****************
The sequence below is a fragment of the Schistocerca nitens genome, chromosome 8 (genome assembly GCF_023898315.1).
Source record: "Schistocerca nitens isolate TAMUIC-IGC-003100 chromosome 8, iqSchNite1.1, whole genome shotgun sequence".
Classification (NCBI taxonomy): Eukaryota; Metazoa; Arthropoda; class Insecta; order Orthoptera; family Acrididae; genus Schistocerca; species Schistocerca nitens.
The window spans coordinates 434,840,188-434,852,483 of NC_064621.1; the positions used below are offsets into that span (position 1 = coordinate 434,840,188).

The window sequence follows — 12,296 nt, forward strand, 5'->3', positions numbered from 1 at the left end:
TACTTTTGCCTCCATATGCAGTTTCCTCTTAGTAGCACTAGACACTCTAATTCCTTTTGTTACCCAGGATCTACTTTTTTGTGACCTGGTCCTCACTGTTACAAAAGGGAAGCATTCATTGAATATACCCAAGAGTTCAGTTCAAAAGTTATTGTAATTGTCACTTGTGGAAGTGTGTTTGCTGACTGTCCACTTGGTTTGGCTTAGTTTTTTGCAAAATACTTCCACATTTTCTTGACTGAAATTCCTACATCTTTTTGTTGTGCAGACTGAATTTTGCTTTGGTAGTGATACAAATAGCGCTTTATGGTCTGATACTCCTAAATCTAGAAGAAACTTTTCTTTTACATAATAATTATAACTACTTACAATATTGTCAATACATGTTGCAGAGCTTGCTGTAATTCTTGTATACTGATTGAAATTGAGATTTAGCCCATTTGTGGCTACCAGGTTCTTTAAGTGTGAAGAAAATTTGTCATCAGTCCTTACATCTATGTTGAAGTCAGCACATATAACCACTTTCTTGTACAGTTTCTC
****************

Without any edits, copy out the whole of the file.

The sequence below is a fragment of the Schistocerca nitens genome, chromosome 8 (genome assembly GCF_023898315.1).
Source record: "Schistocerca nitens isolate TAMUIC-IGC-003100 chromosome 8, iqSchNite1.1, whole genome shotgun sequence".
Classification (NCBI taxonomy): Eukaryota; Metazoa; Arthropoda; class Insecta; order Orthoptera; family Acrididae; genus Schistocerca; species Schistocerca nitens.
The window spans coordinates 434,840,188-434,852,483 of NC_064621.1; the positions used below are offsets into that span (position 1 = coordinate 434,840,188).

The window sequence follows — 12,296 nt, forward strand, 5'->3', positions numbered from 1 at the left end:
TACTTTTGCCTCCATATGCAGTTTCCTCTTAGTAGCACTAGACACTCTAATTCCTTTTGTTACCCAGGATCTACTTTTTTGTGACCTGGTCCTCACTGTTACAAAAGGGAAGCATTCATTGAATATACCCAAGAGTTCAGTTCAAAAGTTATTGTAATTGTCACTTGTGGAAGTGTGTTTGCTGACTGTCCACTTGGTTTGGCTTAGTTTTTTGCAAAATACTTCCACATTTTCTTGACTGAAATTCCTACATCTTTTTGTTGTGCAGACTGAATTTTGCTTTGGTAGTGATACAAATAGCGCTTTATGGTCTGATACTCCTAAATCTAGAAGAAACTTTTCTTTTACATAATAATTATAACTACTTACAATATTGTCAATACATGTTGCAGAGCTTGCTGTAATTCTTGTATACTGATTGAAATTGAGATTTAGCCCATTTGTGGCTACCAGGTTCTTTAAGTGTGAAGAAAATTTGTCATCAGTCCTTACATCTATGTTGAAGTCAGCACATATAACCACTTTCTTGTACAGTTTCTC